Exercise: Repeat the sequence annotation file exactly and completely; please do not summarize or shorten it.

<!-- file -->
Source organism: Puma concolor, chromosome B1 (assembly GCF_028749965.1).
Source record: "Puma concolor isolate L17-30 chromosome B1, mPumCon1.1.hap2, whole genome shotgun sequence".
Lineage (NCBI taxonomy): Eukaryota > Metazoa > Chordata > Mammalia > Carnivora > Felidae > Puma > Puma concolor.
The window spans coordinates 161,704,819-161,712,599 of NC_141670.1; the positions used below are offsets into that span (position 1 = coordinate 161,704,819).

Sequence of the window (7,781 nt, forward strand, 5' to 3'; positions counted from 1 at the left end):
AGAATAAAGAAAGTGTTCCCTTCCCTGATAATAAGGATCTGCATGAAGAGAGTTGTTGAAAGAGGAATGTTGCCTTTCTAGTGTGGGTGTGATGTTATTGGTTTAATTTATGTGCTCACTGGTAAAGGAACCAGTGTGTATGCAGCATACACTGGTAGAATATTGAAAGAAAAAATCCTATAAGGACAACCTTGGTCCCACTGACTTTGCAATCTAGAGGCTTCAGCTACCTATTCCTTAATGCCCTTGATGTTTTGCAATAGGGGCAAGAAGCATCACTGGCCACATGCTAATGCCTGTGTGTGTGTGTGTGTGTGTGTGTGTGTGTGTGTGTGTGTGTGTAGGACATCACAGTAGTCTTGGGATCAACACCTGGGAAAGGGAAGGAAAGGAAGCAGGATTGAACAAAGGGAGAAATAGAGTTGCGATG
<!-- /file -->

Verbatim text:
Source organism: Puma concolor, chromosome B1 (assembly GCF_028749965.1).
Source record: "Puma concolor isolate L17-30 chromosome B1, mPumCon1.1.hap2, whole genome shotgun sequence".
Lineage (NCBI taxonomy): Eukaryota > Metazoa > Chordata > Mammalia > Carnivora > Felidae > Puma > Puma concolor.
The window spans coordinates 161,704,819-161,712,599 of NC_141670.1; the positions used below are offsets into that span (position 1 = coordinate 161,704,819).

Sequence of the window (7,781 nt, forward strand, 5' to 3'; positions counted from 1 at the left end):
AGAATAAAGAAAGTGTTCCCTTCCCTGATAATAAGGATCTGCATGAAGAGAGTTGTTGAAAGAGGAATGTTGCCTTTCTAGTGTGGGTGTGATGTTATTGGTTTAATTTATGTGCTCACTGGTAAAGGAACCAGTGTGTATGCAGCATACACTGGTAGAATATTGAAAGAAAAAATCCTATAAGGACAACCTTGGTCCCACTGACTTTGCAATCTAGAGGCTTCAGCTACCTATTCCTTAATGCCCTTGATGTTTTGCAATAGGGGCAAGAAGCATCACTGGCCACATGCTAATGCCTGTGTGTGTGTGTGTGTGTGTGTGTGTGTGTGTGTGTGTGTGTGTAGGACATCACAGTAGTCTTGGGATCAACACCTGGGAAAGGGAAGGAAAGGAAGCAGGATTGAACAAAGGGAGAAATAGAGTTGCGATG